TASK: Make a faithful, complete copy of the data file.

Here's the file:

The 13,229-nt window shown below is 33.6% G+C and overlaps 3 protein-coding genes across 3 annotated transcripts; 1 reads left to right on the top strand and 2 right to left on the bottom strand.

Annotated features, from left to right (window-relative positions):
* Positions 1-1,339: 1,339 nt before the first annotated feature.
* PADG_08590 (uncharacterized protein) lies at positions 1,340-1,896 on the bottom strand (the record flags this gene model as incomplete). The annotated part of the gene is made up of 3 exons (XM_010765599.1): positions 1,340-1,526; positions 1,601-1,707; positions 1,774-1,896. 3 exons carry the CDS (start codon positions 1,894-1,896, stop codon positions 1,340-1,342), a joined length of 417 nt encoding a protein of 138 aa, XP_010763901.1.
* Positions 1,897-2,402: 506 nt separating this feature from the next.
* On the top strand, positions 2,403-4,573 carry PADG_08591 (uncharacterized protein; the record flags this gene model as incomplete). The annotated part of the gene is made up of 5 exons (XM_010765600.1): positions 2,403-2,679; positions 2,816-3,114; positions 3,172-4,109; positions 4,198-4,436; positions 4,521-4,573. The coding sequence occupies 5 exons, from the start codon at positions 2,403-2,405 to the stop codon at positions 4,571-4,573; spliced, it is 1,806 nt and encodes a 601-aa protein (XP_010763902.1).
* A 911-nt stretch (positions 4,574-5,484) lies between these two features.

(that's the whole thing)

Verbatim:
The 13,229-nt window shown below is 33.6% G+C and overlaps 3 protein-coding genes across 3 annotated transcripts; 1 reads left to right on the top strand and 2 right to left on the bottom strand.

Annotated features, from left to right (window-relative positions):
* Positions 1-1,339: 1,339 nt before the first annotated feature.
* PADG_08590 (uncharacterized protein) lies at positions 1,340-1,896 on the bottom strand (the record flags this gene model as incomplete). The annotated part of the gene is made up of 3 exons (XM_010765599.1): positions 1,340-1,526; positions 1,601-1,707; positions 1,774-1,896. 3 exons carry the CDS (start codon positions 1,894-1,896, stop codon positions 1,340-1,342), a joined length of 417 nt encoding a protein of 138 aa, XP_010763901.1.
* Positions 1,897-2,402: 506 nt separating this feature from the next.
* On the top strand, positions 2,403-4,573 carry PADG_08591 (uncharacterized protein; the record flags this gene model as incomplete). The annotated part of the gene is made up of 5 exons (XM_010765600.1): positions 2,403-2,679; positions 2,816-3,114; positions 3,172-4,109; positions 4,198-4,436; positions 4,521-4,573. The coding sequence occupies 5 exons, from the start codon at positions 2,403-2,405 to the stop codon at positions 4,571-4,573; spliced, it is 1,806 nt and encodes a 601-aa protein (XP_010763902.1).
* A 911-nt stretch (positions 4,574-5,484) lies between these two features.